The best and worst movie title translations in Brazil

As much as the Brazilian film market is a little different from the international one, there are many movie titles that don’t look very good after arriving in our country. Alongside this, there are also impressive titles that manage to highlight the translators’ creativity, sell the production to the public and make everything even better.

So, check out our list of some of the best and worst movie title translations in Brazil!

Best

5. Waiting for a miracle (The Green Mile)

(Warner Bros. Pictures/Reproduction)Source:  Warner Bros. Pictures

The infamous death row in the United States has earned the nickname of the Green Mile (something like the Green Mile, in a literal translation). It means a walk towards the inevitable, something quite coherent for what happens in the English language.

However, in Brazil, as in Stephen King’s original book, the title was transformed to something more flashy and coherent with the narrative here.

4. Suddenly 30 (13 Going to 30)

(Columbia Pictures/Reproduction)(Columbia Pictures/Reproduction)Source:  Columbia Pictures

Starring Jennifer Garner, the 2004 feature film has a very simple title, which in Portuguese would not be so flashy. For this reason, the film was renamed as Suddenly 30, showing the unexpected trajectory of the protagonist, who on a certain day wakes up in the body of an adult woman.

3. Eternal Sunshine of a Spotless Mind (Eternal Sunshine of the Spotless Mind)

(Universal Studios/Reproduction)(Universal Studios/Reproduction)Source:  Universal Studios

In a free translation, the famous quote by poet Alexander Pope, who titled Charlie Kaufman’s award-winning screenplay, would sound something like Billion of the Eternal Sun of a Pure Mind.

However, so that the film would also have a poetic title in Portuguese, they translated it as we know it today. Anyone who wants to watch it, take the opportunity to access the Netflix catalog.

two. like it’s the first time (50 First Dates)

(Columbia Pictures/Reproduction)(Columbia Pictures/Reproduction)Source:  Columbia Pictures

The romantic comedy with Adam Sandler and Drew Barrymore has a fun title in the original version. But, for the Brazilian film market, it would be very simple. Thus, they immersed themselves in the plot to develop, with great creativity, the name of the film in Brazilian Portuguese.

A curiosity is that in Portugal, the title is quite brazen. In the European country, the production is known as My Girlfriend has Amnesia.

1. A drink in hell (From Dusk Till Dawn)

(Miramax/Reproduction)(Miramax/Reproduction)Source:  Miramax

Scripted by Quentin Tarantino, From Dusk Till Dawn, in a free translation, gained a more striking title here. And let’s face it, he’s able to show much more of the power of the production’s narrative, as well as being quite imposing on many levels.

worst

5. Amnesia (Memento)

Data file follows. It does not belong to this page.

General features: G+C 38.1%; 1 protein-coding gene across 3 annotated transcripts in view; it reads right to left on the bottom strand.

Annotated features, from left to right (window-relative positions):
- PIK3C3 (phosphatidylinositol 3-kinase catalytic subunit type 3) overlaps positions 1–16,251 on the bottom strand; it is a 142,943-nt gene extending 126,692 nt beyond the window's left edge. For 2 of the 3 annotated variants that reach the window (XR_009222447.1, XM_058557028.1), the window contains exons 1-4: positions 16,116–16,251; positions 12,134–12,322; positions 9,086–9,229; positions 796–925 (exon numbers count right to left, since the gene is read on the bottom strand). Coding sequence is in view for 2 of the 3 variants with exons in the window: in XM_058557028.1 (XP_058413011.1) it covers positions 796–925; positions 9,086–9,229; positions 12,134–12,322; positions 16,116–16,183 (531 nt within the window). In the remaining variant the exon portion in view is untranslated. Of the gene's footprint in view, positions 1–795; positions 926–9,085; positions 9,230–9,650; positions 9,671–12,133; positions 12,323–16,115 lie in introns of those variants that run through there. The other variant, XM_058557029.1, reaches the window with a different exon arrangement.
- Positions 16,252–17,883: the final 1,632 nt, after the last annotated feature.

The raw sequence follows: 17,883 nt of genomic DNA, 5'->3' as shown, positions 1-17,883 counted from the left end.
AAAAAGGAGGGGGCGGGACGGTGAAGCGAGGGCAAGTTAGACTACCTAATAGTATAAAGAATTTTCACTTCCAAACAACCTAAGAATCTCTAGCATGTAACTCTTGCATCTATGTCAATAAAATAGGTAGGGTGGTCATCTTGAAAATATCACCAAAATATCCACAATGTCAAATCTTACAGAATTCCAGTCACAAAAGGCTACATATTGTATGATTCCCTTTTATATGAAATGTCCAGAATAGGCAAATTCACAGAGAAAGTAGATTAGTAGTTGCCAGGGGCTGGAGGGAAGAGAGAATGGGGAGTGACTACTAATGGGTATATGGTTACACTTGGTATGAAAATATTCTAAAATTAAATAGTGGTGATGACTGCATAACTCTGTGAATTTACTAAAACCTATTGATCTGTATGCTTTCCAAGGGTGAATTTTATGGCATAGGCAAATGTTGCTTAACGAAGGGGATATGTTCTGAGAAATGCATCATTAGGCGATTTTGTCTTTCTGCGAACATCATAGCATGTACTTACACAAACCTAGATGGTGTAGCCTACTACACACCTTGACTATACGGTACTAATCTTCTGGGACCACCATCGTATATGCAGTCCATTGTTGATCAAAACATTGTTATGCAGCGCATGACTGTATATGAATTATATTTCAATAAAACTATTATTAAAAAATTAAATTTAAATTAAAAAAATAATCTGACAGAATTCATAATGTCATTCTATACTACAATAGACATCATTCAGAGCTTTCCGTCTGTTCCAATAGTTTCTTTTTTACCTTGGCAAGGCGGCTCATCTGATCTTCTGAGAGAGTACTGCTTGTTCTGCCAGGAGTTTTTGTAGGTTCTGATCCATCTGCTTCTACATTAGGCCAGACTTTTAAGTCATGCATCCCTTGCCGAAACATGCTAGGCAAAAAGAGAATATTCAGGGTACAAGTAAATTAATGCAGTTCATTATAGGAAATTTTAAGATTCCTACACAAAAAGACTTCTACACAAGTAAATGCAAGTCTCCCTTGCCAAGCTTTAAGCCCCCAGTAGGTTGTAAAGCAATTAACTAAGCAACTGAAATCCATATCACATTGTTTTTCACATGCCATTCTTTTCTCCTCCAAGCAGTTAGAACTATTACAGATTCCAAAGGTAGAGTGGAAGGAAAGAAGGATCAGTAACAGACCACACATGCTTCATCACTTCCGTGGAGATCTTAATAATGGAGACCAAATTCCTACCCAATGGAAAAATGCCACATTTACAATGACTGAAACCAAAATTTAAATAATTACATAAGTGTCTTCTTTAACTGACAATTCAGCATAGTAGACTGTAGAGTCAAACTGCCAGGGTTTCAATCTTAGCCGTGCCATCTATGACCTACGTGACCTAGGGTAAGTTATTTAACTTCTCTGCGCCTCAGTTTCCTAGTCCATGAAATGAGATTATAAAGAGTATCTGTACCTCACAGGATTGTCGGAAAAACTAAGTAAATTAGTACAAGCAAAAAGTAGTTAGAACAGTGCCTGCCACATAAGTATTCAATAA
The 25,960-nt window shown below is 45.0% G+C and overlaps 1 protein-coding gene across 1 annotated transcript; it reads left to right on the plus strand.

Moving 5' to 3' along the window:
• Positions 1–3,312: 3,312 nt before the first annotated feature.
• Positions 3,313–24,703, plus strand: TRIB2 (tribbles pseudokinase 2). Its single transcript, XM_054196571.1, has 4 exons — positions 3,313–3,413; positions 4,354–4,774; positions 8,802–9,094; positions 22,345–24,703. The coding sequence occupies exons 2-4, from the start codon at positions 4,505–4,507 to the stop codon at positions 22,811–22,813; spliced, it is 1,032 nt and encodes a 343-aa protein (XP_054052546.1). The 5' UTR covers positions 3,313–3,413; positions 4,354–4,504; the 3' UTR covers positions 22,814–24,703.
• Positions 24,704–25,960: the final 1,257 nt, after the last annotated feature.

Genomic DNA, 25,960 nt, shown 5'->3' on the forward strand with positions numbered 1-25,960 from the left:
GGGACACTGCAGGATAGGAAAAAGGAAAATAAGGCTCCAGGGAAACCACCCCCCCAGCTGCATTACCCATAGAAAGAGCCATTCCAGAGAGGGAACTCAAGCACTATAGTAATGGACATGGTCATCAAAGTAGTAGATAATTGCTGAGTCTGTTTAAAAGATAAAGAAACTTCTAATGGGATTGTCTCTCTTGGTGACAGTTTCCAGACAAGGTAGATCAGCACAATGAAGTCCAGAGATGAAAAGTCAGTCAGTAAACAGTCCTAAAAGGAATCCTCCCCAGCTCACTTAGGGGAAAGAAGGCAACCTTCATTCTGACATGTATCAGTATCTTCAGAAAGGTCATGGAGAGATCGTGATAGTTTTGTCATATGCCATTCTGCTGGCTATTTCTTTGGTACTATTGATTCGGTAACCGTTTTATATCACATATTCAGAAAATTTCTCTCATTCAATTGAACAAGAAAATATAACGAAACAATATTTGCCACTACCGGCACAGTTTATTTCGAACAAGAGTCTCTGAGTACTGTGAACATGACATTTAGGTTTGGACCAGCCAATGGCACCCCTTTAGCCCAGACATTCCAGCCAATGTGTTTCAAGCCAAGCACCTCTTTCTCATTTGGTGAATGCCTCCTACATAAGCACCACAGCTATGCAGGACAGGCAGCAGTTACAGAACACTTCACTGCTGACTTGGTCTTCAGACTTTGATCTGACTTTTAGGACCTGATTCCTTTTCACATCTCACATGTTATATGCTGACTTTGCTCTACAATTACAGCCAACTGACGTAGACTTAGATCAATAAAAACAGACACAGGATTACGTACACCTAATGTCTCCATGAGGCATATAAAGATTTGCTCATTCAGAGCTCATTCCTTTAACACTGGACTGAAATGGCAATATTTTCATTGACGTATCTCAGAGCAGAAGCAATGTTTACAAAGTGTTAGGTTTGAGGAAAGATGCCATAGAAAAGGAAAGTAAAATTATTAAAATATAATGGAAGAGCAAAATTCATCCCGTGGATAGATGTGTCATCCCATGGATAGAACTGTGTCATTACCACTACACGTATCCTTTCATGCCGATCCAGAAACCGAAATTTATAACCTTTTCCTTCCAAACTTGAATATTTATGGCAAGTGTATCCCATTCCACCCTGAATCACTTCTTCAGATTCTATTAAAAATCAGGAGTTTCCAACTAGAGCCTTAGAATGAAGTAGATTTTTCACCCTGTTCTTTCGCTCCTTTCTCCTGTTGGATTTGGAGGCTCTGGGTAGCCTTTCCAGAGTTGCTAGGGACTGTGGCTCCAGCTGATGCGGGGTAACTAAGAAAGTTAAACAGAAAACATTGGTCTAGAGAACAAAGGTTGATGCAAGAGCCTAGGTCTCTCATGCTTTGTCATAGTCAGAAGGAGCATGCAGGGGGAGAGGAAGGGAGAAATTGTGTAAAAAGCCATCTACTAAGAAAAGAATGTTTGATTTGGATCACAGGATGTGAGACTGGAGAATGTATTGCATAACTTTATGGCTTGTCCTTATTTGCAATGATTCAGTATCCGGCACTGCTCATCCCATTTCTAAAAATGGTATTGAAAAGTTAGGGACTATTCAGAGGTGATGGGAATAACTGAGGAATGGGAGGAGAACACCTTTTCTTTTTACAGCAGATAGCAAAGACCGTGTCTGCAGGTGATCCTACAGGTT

(Paris Films/Reproduction)(Paris Films/Reproduction)Source:  Paris Films

Christopher Nolan’s film means “Remember” in Latin. Amnesia is a bad title, as it completely mischaracterizes the plot of Guy Pearce’s character. He even emphasizes, throughout the sequences, that his condition is far from being a simple amnesia.

4. If My Apartment Talked (The Apartment)

(United Artists/Reproduction)(United Artists/Reproduction)Source:  United Artists

As much as Billy Wilder’s classic films had some comic nuances, the title in Portuguese even sounds like a joke in bad taste. Although in general terms this title may make some sense, it does not match what viewers actually see on stage.

3. The Kings of Iê Iê Iê (A Hard Day’s Night)

(United Artists/Reproduction)(United Artists/Reproduction)Source:  United Artists

In Brazil, Yeh Yeh Yeh was the expression found to approach the Yeah Yeah Yeah featured in many songs by the Beatles and other 1960s rock groups.

With the arrival of one of the band’s films in the country, the translators thought it would be a good idea to put this in the title. It doesn’t have much to do with A Hard Day’s Night, but somehow it sold.

two. Neurotic Groom, Nervous Bride (annie hall)

(United Artists/Reproduction)(United Artists/Reproduction)Source:  United Artists

One of Woody Allen’s most famous films had a very simple and conventional name in the original, referring to one of the main characters.

Around here, they decided to translate as Neurotic Groom, Nervous Bride when they saw the conflicting personalities of the lead couple, rather than considering the film’s plot as a whole—which is still a terrible choice.

1. when two women sin (persona)

(Continental/Reproduction)(Continental/Reproduction)Source:  Continental

Finally, a complete disaster that doesn’t make any sense, even when analyzing the production scenes. Ingmar Bergman’s film, released in 1966, features a nurse who has to take care of a patient who no longer wants to talk to anyone.

The original title very well suggests the persona — the Italian word for person, also referring to the acting in many cases — of Elisabet (Liv Ullmann) and her current condition. In Portuguese, the title manages to deceive the public, causing misinterpretations about what the film is about.

Leave a Comment